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From Barnes & NobleThe Barnes & Noble Review
The news is being sold to the highest bidder, and the American people are being sold short. The monopoly over the media by large American corporations allows a select few people to control the information we receive.
"We the Media," a collection of essays, comments, facts, and contacts, analyzes the control corporations exert over the media but also offers victory stories and solutions the public can use to reclaim the media.
Compiled and edited by Don Hazen and Julie Winokur, "We the Media" brings together some of America's most provocative activists and critics of the media monopoly. Together they explore corporate control of newspapers, radio stations, cable stations, the publishing industry, and increasingly, the Internet.
Issues affecting people's lives are often ignored while the media perpetuates stereotypes and fails to adequately represent women and minorities within their news coverage and in their newsrooms.
Although women make up more than half of the world's population, last year only 15 percent of front-page references were to women. Malt liquor companies are profiting by targeting poor African Americans and Latinos. The mass media identifies Islam more as a region than a religion, coupled with such terms as "radical terrorists" and "fundamentalist." It's no wonder that in a 1995 Los Angeles Times poll, 45 percent of Americans agreed that "Muslims tend to be fanatic."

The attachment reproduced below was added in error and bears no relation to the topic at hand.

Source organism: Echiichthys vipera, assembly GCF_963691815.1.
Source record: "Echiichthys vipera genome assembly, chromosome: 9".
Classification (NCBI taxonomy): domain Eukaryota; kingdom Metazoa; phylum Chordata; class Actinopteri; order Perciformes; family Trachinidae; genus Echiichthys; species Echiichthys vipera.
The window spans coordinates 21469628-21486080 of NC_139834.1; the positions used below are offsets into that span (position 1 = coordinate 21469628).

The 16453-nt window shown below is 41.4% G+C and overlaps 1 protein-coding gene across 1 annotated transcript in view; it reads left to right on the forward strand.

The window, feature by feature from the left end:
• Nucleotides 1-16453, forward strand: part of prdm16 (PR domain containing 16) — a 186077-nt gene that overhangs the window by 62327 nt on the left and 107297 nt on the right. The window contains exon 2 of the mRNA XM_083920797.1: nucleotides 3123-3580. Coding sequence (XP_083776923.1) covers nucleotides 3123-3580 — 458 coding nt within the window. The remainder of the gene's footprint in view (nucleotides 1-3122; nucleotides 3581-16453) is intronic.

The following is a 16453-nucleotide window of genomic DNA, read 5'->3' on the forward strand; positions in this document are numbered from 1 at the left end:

"We the Media" exposes corporate influence and media bias through charts and factual information such as this.
With the introduction of theTelecommunications Act, large conglomerates dominate every form of media with their conservative agenda and the government's consent. Still, many contributors to "We the Media" are optimistic that through grassroots organizing people can combat the corporate monopoly.
They stress that this battle will be fought on many levels. While producing and supporting alternative media liberates stifled voices, the message may not reach an audience if people allow corporations to dictate the legislature that governs the telecommunications industry.
Part of the grassroots campaign to preserve the First Amendment has to include lobbying the government representatives to impose strict regulations that will prevent corporations from further entrenching their power over the media while offering a public broadcasting system that reflects the values of American people.
The media monopoly is one of the biggest stories in the news today, but no one's covering it. "We the Media" advocates media literacy as a step toward the struggle against the corporate monopoly. Many of the contributors believe that in order to win back the airwaves, the cable stations, and print media, each of us must help to educate our neighbors, family, and friends before mass support can be realized. This collection of essays is a good first step—it will be up to each of you to continue the quest for a democratic media.—Tracy Frauzel